Mr. Tickell in his life of Addison, prefixed to his own edition of that great man's works, throws out some unmannerly reflexions against Sir Richard, who was at that time in Scotland, as one of the commissioners on the forfeited estates. Upon Sir Richard's return to London, he dedicates to Mr. Congreve, Addison's Comedy, called the Drummer, in which he takes occasion very smartly to retort upon Tickell, and clears himself of the imputation laid to his charge, namely that of valuing himself upon Mr. Addison's papers in the Spectator.
In June 1724 Mr. Tickell was appointed secretary to the Lords Justices in Ireland, a place says Mr. Coxeter, which he held till his death, which happened in the year 1740.
It does not appear that Mr. Tickell was in any respect ungrateful to Mr. Addison, to whom he owed his promotion on the other hand we find him take every opportunity to celebrate him, which he always performs with so much zeal, and earnestness, that he seems to have retained the most lasting sense of his patron's favours. His poem to the earl of Warwick on the death of Mr. Addison, is very pathetic. He begins it thus,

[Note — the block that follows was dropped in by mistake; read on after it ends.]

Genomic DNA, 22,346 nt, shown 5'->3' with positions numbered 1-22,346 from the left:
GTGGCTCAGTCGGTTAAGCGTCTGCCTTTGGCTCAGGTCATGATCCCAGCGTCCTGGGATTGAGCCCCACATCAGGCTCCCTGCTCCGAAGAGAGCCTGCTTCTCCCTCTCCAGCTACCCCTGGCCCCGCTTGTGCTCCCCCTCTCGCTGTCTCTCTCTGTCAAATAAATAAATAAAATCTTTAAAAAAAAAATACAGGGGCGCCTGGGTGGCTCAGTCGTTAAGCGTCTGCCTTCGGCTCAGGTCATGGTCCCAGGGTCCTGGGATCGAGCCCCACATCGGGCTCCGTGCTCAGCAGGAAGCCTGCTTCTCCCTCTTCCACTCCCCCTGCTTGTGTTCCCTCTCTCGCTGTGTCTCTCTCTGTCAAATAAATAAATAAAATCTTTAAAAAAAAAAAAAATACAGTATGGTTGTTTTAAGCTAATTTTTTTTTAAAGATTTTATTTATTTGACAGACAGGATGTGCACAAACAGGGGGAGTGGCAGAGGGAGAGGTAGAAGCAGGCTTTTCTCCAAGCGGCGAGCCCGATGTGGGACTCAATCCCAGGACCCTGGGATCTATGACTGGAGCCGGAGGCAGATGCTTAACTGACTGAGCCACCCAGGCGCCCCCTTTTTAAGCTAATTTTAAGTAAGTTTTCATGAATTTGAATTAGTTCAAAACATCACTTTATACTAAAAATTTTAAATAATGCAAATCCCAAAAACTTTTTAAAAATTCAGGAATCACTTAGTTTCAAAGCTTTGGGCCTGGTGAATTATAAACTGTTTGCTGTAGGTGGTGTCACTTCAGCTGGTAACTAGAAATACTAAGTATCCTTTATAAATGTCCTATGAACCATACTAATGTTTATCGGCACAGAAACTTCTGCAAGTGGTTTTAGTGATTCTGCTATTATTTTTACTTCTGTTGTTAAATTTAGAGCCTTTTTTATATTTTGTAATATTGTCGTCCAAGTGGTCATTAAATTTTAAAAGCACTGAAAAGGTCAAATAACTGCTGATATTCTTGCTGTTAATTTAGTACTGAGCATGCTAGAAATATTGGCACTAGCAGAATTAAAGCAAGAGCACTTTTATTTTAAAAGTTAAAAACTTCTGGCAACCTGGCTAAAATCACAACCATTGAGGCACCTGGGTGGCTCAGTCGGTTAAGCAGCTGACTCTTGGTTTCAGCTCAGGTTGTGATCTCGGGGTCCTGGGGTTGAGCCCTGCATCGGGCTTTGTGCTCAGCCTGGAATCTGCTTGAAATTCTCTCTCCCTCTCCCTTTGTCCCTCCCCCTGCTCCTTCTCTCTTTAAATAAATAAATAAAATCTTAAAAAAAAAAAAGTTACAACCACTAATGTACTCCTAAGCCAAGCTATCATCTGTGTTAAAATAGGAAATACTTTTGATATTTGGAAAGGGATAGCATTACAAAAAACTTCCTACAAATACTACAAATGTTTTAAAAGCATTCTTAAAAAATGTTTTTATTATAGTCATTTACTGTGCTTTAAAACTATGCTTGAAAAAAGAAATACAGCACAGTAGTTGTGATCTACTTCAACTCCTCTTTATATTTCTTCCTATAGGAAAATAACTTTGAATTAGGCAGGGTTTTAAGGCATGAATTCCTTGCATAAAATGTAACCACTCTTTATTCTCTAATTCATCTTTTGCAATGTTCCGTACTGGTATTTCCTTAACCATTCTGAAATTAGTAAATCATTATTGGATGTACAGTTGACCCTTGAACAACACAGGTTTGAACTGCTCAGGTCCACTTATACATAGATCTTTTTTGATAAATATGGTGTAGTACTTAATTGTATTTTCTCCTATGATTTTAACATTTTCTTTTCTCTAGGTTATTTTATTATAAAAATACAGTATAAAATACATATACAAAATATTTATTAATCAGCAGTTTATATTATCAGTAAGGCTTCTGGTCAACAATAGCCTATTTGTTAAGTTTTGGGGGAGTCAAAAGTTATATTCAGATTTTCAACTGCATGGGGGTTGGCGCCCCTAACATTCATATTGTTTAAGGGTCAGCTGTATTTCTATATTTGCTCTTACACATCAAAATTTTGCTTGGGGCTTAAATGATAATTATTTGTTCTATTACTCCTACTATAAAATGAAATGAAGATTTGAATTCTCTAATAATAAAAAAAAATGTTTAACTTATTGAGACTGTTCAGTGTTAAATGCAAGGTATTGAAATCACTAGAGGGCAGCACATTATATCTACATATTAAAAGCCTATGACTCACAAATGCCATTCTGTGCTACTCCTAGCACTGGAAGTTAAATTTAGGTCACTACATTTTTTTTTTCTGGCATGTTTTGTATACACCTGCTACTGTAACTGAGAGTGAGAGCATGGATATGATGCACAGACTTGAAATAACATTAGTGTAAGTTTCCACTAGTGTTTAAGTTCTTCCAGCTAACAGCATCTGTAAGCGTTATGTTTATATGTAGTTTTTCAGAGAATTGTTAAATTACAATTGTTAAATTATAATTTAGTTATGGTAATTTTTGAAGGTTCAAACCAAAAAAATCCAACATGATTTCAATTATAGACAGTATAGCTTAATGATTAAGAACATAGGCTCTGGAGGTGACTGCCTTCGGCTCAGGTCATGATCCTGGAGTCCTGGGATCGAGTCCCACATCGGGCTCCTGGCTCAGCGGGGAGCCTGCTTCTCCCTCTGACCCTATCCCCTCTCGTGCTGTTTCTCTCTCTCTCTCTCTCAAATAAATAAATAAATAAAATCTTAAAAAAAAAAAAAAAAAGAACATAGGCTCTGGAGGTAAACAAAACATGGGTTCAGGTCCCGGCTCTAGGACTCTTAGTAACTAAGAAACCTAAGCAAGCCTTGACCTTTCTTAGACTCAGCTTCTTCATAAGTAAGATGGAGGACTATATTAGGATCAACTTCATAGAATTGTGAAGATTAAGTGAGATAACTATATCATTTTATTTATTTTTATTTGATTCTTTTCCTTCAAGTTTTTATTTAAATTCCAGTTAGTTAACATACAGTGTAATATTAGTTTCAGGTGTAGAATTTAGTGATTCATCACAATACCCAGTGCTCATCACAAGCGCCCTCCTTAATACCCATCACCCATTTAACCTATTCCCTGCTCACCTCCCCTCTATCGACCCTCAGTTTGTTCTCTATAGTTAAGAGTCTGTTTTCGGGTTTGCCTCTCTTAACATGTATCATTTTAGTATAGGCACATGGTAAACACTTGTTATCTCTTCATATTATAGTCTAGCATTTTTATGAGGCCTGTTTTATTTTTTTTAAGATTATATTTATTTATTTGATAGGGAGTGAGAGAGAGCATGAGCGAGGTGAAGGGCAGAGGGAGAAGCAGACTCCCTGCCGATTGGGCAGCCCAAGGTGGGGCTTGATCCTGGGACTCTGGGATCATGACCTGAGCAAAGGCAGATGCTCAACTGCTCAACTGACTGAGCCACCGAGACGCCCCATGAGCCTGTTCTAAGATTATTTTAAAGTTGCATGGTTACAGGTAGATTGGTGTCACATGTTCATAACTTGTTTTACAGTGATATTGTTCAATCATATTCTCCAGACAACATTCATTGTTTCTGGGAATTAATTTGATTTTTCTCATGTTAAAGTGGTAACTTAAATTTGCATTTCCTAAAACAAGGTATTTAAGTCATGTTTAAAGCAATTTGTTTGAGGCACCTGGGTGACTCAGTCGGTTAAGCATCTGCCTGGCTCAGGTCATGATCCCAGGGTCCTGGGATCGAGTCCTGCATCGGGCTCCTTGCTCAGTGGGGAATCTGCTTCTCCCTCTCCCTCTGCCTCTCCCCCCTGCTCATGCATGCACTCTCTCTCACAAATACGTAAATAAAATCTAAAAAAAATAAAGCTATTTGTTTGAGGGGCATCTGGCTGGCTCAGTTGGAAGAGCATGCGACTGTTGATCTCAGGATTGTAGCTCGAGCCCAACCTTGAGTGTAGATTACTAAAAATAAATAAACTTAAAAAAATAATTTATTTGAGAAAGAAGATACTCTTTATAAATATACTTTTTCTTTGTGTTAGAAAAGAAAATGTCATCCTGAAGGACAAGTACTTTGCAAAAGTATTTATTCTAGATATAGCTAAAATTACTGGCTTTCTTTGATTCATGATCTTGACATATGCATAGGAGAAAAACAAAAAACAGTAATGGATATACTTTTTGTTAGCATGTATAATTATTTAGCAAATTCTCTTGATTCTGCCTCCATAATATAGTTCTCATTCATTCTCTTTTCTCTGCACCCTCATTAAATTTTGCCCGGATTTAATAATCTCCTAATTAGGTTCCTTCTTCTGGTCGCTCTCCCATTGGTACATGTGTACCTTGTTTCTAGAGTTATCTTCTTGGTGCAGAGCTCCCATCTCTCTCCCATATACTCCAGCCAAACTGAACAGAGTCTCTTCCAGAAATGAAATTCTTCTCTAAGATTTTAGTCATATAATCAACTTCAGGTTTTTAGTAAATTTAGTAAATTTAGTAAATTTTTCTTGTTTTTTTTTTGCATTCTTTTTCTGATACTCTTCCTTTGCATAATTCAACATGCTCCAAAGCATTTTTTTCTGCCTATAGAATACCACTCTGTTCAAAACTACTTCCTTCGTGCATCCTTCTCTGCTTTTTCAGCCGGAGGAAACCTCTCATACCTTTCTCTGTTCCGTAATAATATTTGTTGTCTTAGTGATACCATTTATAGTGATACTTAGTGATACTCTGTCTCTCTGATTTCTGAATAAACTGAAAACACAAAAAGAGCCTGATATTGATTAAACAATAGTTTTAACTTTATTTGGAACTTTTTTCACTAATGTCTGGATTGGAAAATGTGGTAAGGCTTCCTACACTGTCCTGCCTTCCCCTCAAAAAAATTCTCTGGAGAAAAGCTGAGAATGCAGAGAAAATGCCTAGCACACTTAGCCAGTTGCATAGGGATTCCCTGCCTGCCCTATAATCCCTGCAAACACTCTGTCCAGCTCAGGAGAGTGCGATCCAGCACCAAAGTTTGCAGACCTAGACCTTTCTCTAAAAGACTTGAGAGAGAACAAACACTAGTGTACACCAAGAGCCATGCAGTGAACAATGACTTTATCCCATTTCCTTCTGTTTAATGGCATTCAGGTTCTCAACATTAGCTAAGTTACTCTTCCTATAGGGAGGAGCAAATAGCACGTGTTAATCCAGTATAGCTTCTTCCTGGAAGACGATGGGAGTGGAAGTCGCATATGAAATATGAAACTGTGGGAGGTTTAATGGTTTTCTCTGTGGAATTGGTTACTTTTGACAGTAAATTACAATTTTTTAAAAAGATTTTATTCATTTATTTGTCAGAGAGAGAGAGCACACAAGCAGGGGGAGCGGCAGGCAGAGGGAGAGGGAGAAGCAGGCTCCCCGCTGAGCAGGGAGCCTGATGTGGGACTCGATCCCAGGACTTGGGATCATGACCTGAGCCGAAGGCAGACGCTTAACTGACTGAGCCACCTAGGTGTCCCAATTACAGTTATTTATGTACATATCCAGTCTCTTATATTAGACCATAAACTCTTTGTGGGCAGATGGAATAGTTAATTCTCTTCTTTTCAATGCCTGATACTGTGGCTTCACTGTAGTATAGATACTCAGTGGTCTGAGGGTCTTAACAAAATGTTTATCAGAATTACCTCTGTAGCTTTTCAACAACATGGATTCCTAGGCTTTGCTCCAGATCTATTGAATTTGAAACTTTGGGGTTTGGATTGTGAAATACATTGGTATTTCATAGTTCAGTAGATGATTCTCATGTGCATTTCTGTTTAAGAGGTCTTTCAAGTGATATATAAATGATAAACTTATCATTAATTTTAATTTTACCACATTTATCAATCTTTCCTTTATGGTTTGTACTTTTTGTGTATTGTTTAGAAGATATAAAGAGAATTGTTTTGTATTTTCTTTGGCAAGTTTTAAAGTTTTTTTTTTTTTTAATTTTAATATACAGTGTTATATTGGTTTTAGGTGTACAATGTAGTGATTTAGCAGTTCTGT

If dumb too long, the drooping Muse hath stray'd,
And left her debt to Addison unpaid,
Blame not her silence, Warwick, but bemoan,
And judge, O judge, my bosom by your own.
What mourner ever felt poetic fires!
Slow comes the verse, that real woe inspires:
Grief unaffected suits but ill with art,
Or flowing numbers with a bleeding heart.
Mr. Tickell's works are printed in the second volume of the Minor Poets, and he is by far the most considerable writer amongst them. He has a very happy talent in versification, which much exceeds Addison's, and is inferior to few of the English Poets, Mr. Dryden and Pope excepted. The first poem in this collection is addressed to the supposed author of the Spectator.
In the year 1713 Mr. Tickell wrote a poem, called The Prospect of Peace, addressed to his excellency the lord privy-seal; which met with so favourable a reception from the public, as to go thro' six editions. The sentiments in this poem are natural, and obvious, but no way extraordinary. It is an assemblage of pretty notions, poetically expressed; but conducted with no kind of art, and altogether without a plan. The following exordium is one of the most shining parts of the poem.
Far hence be driv'n to Scythia's stormy shore
The drum's harsh music, and the cannon's roar;
Let grim Bellona haunt the lawless plain,
Where Tartar clans, and grizly Cossacks reign;
Let the steel'd Turk be deaf to Matrons cries,